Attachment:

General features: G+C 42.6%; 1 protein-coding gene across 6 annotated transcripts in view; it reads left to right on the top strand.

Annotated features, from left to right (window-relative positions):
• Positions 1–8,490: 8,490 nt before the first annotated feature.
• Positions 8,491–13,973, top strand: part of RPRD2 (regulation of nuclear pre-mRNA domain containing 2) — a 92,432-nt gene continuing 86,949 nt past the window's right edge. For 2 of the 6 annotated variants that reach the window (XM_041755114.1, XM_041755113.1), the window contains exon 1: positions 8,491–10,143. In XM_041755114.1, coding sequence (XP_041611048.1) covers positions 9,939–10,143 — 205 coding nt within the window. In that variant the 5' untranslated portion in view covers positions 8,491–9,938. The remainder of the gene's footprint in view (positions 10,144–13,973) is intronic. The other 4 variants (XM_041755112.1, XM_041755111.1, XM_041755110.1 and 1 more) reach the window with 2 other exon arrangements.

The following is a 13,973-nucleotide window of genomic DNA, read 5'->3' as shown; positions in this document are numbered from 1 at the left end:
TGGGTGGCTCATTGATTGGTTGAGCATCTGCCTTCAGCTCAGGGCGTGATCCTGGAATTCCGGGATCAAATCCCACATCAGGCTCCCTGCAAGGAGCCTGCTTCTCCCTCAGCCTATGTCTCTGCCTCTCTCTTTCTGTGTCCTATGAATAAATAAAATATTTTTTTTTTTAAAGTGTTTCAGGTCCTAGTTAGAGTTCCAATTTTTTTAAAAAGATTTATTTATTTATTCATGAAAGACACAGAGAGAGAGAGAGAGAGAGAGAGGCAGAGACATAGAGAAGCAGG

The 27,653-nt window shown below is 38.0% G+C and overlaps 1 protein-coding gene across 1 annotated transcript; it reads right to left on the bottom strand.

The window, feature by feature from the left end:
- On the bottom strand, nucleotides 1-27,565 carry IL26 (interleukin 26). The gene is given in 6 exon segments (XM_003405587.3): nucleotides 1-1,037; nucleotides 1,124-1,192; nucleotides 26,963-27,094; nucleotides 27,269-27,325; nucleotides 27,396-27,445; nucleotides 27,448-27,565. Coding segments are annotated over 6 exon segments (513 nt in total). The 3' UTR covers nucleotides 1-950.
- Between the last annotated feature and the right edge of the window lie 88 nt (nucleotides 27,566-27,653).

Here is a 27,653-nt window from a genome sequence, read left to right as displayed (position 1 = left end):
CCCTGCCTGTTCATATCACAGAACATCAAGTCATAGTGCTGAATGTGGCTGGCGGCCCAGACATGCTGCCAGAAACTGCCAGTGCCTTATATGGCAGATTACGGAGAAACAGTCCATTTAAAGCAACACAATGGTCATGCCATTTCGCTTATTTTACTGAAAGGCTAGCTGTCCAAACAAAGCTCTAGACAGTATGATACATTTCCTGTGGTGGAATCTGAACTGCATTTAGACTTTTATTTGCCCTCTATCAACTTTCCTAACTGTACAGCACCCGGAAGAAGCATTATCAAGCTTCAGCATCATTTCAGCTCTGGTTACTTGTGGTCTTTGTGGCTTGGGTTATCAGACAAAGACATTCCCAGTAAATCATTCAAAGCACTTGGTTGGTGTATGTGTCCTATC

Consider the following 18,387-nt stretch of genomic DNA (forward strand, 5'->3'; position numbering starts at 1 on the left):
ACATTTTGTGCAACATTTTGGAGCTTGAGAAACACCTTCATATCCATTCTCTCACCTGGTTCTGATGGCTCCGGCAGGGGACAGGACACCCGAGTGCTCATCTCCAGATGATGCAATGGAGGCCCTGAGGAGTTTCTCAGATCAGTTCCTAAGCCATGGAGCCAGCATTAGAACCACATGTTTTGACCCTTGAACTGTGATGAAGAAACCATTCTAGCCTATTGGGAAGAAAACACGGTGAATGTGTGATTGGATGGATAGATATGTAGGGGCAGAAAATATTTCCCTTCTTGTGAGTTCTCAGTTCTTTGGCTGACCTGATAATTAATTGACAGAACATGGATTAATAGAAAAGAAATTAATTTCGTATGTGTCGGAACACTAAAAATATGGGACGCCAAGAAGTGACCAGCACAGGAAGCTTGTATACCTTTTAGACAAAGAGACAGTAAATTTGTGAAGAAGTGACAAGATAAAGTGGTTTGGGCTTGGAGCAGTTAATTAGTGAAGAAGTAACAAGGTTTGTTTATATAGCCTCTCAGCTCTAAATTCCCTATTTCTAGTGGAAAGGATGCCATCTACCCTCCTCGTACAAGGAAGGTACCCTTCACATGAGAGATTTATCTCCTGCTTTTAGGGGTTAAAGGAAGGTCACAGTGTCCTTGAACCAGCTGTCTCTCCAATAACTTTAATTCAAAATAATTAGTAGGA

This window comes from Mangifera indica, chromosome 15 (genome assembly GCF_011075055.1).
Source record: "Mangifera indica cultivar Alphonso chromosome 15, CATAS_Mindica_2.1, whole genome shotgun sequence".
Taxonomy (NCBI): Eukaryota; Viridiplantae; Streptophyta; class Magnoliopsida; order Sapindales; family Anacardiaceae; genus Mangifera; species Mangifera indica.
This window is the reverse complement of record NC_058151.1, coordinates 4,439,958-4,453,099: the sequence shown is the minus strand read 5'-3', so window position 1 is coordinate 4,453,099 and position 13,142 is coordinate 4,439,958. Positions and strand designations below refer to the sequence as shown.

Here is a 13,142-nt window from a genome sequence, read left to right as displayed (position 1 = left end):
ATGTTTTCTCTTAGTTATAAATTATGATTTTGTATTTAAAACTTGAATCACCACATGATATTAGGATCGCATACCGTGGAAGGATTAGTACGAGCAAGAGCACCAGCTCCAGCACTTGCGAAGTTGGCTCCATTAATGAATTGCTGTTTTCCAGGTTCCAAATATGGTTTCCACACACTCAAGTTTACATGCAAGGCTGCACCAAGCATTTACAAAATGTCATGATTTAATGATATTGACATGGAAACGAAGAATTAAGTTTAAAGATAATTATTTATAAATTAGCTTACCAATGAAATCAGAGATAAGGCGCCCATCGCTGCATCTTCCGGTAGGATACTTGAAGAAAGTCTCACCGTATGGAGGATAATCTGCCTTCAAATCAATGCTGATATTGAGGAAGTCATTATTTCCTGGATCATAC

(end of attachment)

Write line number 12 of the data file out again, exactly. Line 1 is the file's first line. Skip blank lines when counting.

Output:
CCCTGCCTGTTCATATCACAGAACATCAAGTCATAGTGCTGAATGTGGCTGGCGGCCCAGACATGCTGCCAGAAACTGCCAGTGCCTTATATGGCAGATTACGGAGAAACAGTCCATTTAAAGCAACACAATGGTCATGCCATTTCGCTTATTTTACTGAAAGGCTAGCTGTCCAAACAAAGCTCTAGACAGTATGATACATTTCCTGTGGTGGAATCTGAACTGCATTTAGACTTTTATTTGCCCTCTATCAACTTTCCTAACTGTACAGCACCCGGAAGAAGCATTATCAAGCTTCAGCATCATTTCAGCTCTGGTTACTTGTGGTCTTTGTGGCTTGGGTTATCAGACAAAGACATTCCCAGTAAATCATTCAAAGCACTTGGTTGGTGTATGTGTCCTATC